20 times return on investment in less than a year; record retention of customers in a commodity business during a severe downturn; highest morale in the history of the company; and the best two quarters, ever, in terms of profitability. The key? An initiative called “Dream On.”
One thing I find interesting about a peer advisory group is how CEOs “play" together. Their behavior during an eight-hour Forum Day is indicative of how they interact in other relationships of their lives—both professional and personal. This is particularly evident when a member is seeking wise counsel by presenting to the Convene Team a business opportunity/challenge. Is a CEO member distracted by email and telephone, multitasking while thinking/saying he’s paying attention to the discussion at hand? Does she jump to solutions and give advice prematurely? Does he strive for deeper understanding of the issue behind the issue? Is she bored with the conversation, visibly disengaged? Does he enjoy telling/hearing his own “war stories” without regard for the others in the room? Does their sharing serve to sharpen the focus on the subject or does it derail the conversation? Do their statements reflect a true understanding of the person and subject?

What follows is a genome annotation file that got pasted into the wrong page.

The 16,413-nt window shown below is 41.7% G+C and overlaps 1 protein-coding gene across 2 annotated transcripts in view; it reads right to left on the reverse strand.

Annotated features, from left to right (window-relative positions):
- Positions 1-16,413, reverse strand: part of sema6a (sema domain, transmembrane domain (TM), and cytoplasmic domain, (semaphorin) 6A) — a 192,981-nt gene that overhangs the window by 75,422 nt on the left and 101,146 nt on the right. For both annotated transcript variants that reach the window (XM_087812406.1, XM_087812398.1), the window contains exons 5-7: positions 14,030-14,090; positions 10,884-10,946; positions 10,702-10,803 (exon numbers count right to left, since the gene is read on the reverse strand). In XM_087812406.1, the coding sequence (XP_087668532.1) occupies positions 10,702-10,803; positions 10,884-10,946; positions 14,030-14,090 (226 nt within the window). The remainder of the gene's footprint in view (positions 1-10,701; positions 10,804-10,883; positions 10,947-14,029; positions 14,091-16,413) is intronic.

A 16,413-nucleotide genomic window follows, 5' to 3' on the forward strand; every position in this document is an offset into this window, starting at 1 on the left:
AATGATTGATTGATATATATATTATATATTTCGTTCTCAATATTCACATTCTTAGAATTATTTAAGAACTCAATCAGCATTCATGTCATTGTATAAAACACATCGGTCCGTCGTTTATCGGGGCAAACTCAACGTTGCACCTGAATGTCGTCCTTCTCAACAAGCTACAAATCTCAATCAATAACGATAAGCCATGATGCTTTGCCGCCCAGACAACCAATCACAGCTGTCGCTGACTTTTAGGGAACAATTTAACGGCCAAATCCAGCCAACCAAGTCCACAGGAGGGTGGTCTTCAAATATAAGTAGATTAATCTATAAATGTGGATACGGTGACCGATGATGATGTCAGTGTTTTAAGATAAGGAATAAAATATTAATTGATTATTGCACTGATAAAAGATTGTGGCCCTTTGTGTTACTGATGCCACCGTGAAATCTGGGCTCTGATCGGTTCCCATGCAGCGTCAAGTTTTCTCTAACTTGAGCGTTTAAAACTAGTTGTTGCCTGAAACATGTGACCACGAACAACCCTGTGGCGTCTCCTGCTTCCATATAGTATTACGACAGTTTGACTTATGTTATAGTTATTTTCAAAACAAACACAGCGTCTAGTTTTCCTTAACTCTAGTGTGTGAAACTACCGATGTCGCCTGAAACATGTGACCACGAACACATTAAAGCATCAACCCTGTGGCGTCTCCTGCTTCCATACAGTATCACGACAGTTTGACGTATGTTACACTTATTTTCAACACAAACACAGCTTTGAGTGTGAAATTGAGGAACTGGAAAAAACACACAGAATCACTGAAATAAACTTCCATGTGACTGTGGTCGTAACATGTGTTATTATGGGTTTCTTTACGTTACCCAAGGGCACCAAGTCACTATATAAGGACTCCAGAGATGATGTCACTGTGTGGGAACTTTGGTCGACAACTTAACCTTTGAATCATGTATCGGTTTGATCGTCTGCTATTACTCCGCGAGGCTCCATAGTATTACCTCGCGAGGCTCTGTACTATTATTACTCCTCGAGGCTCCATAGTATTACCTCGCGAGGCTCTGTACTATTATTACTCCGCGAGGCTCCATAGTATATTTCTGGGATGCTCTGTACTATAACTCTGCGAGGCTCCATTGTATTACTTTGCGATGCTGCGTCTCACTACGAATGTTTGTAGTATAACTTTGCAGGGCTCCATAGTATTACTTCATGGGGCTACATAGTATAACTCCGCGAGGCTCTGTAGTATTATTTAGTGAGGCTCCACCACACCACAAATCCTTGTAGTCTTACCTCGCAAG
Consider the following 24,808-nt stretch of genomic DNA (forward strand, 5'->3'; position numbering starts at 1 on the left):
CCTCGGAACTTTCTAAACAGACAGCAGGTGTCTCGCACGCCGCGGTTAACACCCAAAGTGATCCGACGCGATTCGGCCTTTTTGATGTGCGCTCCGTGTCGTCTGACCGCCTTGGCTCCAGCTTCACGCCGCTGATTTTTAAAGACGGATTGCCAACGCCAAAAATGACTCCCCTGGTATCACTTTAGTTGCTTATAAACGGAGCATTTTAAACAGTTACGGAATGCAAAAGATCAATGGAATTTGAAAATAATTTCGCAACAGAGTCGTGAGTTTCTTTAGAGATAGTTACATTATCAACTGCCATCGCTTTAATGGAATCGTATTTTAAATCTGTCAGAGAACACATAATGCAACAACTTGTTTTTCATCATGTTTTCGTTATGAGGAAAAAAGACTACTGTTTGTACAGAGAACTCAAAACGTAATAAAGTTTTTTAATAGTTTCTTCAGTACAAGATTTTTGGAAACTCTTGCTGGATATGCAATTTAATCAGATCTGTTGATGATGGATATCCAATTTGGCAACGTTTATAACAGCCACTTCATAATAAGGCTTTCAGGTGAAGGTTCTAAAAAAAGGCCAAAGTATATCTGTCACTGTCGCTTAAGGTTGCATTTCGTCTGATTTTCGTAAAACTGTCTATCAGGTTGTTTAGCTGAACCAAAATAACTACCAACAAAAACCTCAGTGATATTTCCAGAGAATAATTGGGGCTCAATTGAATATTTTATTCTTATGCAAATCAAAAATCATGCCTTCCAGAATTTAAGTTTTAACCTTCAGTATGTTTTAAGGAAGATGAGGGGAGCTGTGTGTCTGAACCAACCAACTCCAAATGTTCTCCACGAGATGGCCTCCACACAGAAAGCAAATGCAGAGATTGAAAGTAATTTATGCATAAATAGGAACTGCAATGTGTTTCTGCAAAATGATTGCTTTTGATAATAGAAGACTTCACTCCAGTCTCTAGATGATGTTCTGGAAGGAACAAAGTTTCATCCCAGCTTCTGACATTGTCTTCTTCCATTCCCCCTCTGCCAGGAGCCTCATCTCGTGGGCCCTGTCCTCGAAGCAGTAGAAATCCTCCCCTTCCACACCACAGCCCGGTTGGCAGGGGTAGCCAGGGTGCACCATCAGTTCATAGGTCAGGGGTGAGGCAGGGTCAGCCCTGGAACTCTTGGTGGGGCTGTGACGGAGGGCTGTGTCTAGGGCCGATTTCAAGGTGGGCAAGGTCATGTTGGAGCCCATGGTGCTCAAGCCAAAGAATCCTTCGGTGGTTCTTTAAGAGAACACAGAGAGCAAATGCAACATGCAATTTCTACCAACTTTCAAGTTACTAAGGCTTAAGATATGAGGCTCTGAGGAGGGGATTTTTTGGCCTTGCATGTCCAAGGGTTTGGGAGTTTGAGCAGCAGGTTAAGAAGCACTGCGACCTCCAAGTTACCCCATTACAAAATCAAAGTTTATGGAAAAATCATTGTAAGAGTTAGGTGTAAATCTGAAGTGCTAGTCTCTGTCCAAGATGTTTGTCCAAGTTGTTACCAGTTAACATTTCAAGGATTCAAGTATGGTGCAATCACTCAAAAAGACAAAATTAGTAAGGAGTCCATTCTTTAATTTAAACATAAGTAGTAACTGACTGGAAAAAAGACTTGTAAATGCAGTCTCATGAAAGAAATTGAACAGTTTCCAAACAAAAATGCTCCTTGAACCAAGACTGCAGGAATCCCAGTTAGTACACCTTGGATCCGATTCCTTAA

I’m amazed at how often members are unaware or defensive of these behaviors. The Forum Day provides a place where we can speak truth with grace into other members' lives. That may include calling out behavior that is condescending, arrogant, defensive, prideful, unproductive, or offensive. When this is done in an environment of safety and love, the experience can have profound impact on the CEO's life. I encourage members to utilize and embed the processes they learn at Forum Day into their own meetings and conversations.
St. Paul writes in 1 Corinthians 12:3, “I tell everyone among you not to think of himself more highly than one ought to think;” and in verse 12:16, “Have the same regard for one another; do not be haughty but associate with the lowly; do not be wise in your own estimation.”
The prayer of St. Francis of Assisi asks, “…Master, grant that I may not so much seek to be consoled to as console; to be understood, as to understand.”
As Christian business owners we are called to stewardship of our companies and employees. Our duties as servant leaders include listening to our people, seeking to understand their issues, working with them to find solutions, and in that process helping them to grow and excel in their work.